Thursday, July 25, 2013

Domestic vices

I have just discovered that one of my tutors contributes marvellous posts on tea to a culture blog. As befitting Sally, a curator of a moveable salon of former pupils, artists, and literary junkies, these posts are evocative of a social past. And they further evoke generously articulate comments about readers’ own tea experiences.

Directly after reading her posts, I went down to make myself a thimbleful of coffee, which I tell myself I need to do in order to avoid a headache the next morning. (For the record, A. believes I make this up.) As I washed the caffetiere and brought out from the cupboard my little ceramic eggshell blue pot with COFFEE on the outside and Taylor’s Café Brazilia inside, I began to think about the culture of coffee and the society of its drinkers.

Coffee is dark, ambitious, the drink of workers, of pioneers; and it’s the drink of poseurs, of salons, of fashionable 18th century Londoners gathering to exchange rumours, scandal, and political opinions. Here is Addison in an edition of his journal The Spectator in 1711: ‘The Coffee-house is the Place of Rendezvous to all that live near it, who are thus turned to relish calm and ordinary life’. But elsewhere Mr. Spectator talks about the ‘Round of Politicians at Will’s’ - a coffee-house which Pepys, too, frequented, when it was the centre of wit and conversation – suggesting a social space a little more rough and tumble than Addison’s ‘calm and ordinary life’.

The cementers of afternoon rendezvous, coffee may be sociable and provocative. Now it’s as sexy as cigarettes, and as necessary to the aspiring writer trying to forge an alliance with the glamorous literary communities of the past: the cafes of fin de siècle Vienna or those frequented by the Beats. But the café is now more often filled with pale and melancholy individuals, sitting at solitary tables with their Mac laptops. This is the selfish drink, the self-conscious beverage, now blatantly hawking its associated image of literariness with the spread of café culture & bookstores. When seen on the streets in its take-out cardboard-holstered form, it is one of the cheapest indications of disposable wealth.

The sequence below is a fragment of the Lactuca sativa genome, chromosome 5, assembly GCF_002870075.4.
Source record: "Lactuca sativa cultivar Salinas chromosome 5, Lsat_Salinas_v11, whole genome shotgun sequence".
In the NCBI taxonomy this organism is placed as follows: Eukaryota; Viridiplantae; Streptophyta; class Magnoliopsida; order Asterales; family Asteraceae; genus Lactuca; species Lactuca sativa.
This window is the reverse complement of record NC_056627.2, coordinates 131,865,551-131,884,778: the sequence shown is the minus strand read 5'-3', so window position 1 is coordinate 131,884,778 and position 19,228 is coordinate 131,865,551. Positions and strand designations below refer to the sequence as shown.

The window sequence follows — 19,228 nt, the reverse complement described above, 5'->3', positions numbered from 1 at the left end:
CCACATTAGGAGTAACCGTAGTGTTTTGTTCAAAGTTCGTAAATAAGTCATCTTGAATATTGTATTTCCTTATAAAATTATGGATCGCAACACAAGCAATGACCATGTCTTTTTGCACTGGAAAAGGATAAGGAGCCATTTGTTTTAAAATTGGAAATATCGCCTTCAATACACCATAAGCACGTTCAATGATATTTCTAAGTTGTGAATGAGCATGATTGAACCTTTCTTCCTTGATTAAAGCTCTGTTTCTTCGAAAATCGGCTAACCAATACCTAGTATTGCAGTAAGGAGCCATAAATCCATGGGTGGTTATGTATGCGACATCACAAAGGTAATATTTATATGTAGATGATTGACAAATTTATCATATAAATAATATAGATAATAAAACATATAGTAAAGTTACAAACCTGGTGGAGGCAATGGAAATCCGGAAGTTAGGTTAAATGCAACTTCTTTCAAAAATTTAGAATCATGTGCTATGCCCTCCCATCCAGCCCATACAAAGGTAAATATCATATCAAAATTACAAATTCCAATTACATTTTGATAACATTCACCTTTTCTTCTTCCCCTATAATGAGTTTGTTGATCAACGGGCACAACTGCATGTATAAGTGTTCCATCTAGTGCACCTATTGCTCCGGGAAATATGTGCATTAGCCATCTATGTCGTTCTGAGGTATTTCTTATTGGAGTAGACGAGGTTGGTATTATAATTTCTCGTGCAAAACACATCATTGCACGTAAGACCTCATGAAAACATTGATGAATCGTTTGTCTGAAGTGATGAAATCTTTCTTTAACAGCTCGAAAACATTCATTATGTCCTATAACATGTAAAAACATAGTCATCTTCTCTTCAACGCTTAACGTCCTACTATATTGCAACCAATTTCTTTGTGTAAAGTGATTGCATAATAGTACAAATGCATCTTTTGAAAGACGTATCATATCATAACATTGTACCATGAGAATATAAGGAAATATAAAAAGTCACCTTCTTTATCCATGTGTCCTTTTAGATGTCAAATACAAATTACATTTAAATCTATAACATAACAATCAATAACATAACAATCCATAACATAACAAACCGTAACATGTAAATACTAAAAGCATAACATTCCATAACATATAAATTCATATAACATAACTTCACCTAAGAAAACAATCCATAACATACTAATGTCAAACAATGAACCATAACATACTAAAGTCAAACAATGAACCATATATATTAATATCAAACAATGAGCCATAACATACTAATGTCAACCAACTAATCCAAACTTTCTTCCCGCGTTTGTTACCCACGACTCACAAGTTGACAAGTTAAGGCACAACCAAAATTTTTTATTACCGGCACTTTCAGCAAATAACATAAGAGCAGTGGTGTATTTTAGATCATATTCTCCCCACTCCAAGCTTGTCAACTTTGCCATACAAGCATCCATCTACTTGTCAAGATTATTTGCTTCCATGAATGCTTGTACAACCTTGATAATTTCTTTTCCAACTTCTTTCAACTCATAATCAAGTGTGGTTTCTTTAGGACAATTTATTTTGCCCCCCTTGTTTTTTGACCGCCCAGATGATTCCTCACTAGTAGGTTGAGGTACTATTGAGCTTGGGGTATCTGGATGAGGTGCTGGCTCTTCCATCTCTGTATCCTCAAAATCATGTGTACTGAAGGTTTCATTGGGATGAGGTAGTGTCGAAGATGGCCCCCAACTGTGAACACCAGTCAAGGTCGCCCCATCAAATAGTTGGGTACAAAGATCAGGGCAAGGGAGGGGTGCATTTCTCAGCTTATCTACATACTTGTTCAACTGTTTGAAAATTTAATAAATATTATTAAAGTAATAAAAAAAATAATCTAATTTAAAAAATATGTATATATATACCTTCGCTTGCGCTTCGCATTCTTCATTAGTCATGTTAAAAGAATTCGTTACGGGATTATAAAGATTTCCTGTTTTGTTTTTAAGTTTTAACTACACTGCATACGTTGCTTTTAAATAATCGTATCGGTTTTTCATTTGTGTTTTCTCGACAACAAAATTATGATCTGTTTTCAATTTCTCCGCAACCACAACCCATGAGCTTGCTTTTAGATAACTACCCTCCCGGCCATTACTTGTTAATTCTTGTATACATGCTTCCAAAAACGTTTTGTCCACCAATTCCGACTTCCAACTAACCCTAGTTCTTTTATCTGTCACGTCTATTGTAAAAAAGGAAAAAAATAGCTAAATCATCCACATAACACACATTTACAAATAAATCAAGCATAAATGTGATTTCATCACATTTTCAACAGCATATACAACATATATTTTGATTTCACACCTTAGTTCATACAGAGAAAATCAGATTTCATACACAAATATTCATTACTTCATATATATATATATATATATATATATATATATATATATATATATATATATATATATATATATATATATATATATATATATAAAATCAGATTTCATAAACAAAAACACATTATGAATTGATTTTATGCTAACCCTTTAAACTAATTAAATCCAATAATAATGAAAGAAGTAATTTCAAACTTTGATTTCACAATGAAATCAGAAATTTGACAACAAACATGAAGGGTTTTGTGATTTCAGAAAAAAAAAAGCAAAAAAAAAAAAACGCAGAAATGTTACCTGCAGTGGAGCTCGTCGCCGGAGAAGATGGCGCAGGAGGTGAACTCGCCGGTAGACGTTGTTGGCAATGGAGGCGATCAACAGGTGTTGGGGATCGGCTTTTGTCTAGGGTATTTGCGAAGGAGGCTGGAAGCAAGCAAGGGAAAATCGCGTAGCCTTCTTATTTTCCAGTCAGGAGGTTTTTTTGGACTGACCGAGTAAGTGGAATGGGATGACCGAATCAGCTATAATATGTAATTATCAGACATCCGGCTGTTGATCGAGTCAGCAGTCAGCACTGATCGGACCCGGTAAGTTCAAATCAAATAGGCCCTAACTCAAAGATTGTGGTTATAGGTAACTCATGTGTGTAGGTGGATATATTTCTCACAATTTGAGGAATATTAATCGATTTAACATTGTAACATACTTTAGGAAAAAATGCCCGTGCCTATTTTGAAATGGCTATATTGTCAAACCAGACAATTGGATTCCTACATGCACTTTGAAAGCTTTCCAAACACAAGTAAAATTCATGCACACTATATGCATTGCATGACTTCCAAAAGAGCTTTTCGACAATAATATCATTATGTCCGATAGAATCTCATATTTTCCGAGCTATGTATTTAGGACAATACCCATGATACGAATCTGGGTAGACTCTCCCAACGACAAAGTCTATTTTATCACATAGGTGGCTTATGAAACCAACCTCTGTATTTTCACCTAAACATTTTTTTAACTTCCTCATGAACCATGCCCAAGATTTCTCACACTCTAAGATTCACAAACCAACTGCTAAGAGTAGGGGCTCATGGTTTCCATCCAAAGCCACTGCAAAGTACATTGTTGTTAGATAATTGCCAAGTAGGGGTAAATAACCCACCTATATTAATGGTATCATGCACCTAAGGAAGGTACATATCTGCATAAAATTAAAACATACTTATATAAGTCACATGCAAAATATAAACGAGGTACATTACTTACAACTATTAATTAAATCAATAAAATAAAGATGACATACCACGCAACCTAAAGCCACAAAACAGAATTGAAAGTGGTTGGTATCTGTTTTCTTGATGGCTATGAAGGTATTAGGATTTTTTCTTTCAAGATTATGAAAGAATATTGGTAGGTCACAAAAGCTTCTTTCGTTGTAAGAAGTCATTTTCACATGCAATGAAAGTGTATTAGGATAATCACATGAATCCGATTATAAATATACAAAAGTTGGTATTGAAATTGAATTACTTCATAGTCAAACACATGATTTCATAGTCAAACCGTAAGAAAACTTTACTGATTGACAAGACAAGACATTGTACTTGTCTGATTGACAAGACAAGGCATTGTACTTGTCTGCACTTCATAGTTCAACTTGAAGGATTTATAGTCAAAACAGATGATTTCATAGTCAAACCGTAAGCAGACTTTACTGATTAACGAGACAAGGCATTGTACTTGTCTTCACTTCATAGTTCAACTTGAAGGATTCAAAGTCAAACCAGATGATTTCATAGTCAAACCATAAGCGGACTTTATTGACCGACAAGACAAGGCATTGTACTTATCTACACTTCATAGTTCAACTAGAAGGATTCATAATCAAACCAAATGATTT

My real introduction to coffee was late. As a child, I was given mugs of Nescafe when visiting my friend’s Western Cape farm, surrounded by her great-grandmother’s dusty Afrikaner heirlooms, the smell of ostrich feathers and spine-ruffled antelope sables. We drank the elicit brew while watching Titanic with wide caffeinated eyes. But this was rare and discouraged.

Coffee was something of a family tradition. When we went to visit my extended family in the States every two years, and stopped on the Florida coast to visit my mother’s parents, it would take a few days to adjust from jet lag. I’d wake at four in the morning and smell my grandfather’s percolating coffee from down the corridor. I’d steal out of bed and down into the living room, where he’d be sitting under the sole light, eyebrows raised, reading the newspaper in his dressing gown. It never occurred to me that I was disturbing his favourite morning hours, his dark solitude. While he’s never told me as much, I’m a lark myself, and guard my first few hours along with the first, most potent cup.

I began drinking coffee in college in the form of watery instant coffee. From there I graduated to mocha frappes and frappechinos, which I thought included coffee, the rousing effect now attributed to a combination of placebo and sugar. Then onto drip coffee with heavy doses of flavoured, powdered milk. Vanilla was the old favourite, but I dabbled in hazelnut and, in winter, the heart-cheering ‘Christmas’ blend.